Cupping Therapy

Some people utilize cupping therapy, an ancient medicinal method, to reduce discomfort. Your arms, legs, back, stomach, and other body areas may be covered with cups by the provider. Your skin is drawn upward by a suction force or vacuum inside the cup.

A type of alternative medicine with its roots in China and West Asia is cupping therapy. This technique has been used by humans for thousands of years./p>

Cup therapy, suction cup therapy, and cupping are some other names for cupping therapy.

What results from cupping therapy?

Cupping applies suction to target bodily parts to move blood toward or away from them. Cupping is mostly used to treat painful disorders. It also helps with chronic (long-term) health difficulties, according to some people. The symptoms of: may be lessened by cupping

Arthritis, including rheumatoid arthritis.

Back pain, neck pain, knee pain and shoulder pain.

Asthma and other breathing issues.

Carpal tunnel syndrome.

Gastrointestinal (GI) disorders like irritable bowel disease (IBD).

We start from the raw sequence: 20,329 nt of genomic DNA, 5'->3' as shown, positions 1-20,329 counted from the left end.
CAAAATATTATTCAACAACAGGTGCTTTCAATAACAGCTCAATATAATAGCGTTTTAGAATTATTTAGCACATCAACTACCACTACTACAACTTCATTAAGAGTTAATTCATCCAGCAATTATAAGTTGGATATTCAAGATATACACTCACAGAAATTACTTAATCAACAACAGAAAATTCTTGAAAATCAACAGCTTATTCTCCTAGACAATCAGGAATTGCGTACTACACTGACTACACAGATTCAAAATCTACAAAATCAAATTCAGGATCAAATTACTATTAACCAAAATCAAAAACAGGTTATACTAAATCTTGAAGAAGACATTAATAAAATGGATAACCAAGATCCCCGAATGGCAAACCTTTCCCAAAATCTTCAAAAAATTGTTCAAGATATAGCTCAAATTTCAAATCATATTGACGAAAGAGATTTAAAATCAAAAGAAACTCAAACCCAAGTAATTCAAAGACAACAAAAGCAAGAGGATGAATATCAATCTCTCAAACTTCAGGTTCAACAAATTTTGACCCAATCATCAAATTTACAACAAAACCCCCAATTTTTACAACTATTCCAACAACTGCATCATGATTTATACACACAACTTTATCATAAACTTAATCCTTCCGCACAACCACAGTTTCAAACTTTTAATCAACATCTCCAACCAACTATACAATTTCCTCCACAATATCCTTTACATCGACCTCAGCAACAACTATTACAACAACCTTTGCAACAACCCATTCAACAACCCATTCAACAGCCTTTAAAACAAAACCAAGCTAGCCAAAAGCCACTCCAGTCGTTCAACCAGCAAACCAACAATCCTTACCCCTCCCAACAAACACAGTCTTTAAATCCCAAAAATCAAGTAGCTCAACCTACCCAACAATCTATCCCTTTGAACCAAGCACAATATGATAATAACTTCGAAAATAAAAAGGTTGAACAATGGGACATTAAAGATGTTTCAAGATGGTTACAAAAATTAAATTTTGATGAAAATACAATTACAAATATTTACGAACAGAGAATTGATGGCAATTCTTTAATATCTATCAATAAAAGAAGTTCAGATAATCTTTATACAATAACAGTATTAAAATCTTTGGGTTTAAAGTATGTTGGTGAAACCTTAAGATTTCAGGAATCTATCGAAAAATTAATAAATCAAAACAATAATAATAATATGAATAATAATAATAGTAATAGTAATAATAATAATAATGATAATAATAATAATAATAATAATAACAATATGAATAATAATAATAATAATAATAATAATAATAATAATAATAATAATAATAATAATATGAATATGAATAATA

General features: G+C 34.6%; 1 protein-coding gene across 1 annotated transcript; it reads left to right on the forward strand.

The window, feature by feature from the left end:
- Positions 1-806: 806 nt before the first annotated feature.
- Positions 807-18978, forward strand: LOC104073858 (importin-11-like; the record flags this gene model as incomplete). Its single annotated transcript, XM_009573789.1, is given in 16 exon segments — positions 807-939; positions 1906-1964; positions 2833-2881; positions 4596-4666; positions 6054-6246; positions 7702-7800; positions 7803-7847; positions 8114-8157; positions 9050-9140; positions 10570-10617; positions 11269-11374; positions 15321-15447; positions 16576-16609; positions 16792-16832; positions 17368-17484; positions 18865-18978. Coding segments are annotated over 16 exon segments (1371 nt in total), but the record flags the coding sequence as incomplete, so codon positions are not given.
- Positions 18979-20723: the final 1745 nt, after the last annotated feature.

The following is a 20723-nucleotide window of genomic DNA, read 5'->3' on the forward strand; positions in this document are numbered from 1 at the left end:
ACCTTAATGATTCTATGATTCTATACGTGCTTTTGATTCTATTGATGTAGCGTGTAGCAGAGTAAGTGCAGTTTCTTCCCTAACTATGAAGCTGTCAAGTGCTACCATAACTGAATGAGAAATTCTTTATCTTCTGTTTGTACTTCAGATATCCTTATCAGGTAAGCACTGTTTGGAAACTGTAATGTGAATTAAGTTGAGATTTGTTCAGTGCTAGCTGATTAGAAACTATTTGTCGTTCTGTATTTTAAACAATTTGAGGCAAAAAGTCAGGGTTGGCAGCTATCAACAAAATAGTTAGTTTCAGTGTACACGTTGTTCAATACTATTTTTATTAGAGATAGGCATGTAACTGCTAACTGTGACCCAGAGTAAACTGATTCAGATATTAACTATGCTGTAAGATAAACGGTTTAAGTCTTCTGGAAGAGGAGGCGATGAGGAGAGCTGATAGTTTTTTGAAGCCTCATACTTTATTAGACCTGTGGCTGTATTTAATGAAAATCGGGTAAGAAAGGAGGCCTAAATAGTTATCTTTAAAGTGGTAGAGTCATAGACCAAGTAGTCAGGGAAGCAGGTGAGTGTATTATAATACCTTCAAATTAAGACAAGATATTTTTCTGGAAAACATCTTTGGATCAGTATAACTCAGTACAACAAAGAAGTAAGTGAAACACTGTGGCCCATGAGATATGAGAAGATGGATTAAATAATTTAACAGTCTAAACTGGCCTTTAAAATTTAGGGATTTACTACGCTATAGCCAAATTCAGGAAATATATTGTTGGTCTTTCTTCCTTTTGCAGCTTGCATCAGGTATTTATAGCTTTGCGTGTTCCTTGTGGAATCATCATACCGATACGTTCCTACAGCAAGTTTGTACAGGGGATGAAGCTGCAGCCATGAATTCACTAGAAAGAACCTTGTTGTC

Headaches and migraines.

High blood pressure (hypertension).

Procedure Details

How does cupping work?

Experts are still exploring how cupping eases pain and disease symptoms. There isn’t a lot of research on the therapy.

Suction from cupping draws fluid into the treated area. This suction force expands and breaks open tiny blood vessels (capillaries) under your skin. Your body replenishes the cupped areas with healthier blood flow and stimulates proper and normal healing at a cellular level. Because of this effect, some people think that cupping releases toxins.

Cupping methods include:

Dry: The interior of each cup is heated by your provider. The conventional technique entails lighting a cotton ball soaked in alcohol on fire. The vacuum is caused by the heat forcing oxygen out of the cup. A more contemporary method includes emptying the cups of air using a suction mechanism. Your skin is drawn upward into the cup by the vacuum force.

Running: It's comparable to dry cupping. However, your healthcare professional will apply oil or lotion to your skin before starting. After the cups are in place, they will carefully slide them over the afflicted portion of your body in various directions.

Bleeding: Before applying the cups, your healthcare professional delicately punctures your skin with a needle. This makes it possible for the suctioned blood that is trapped in the cup to release toxins.

Depending on the treatment, your provider may place multiple cups on your skin. On average, providers use between three and five cups, though they might use up to seven. It’s uncommon to get more than seven cups in a single treatment.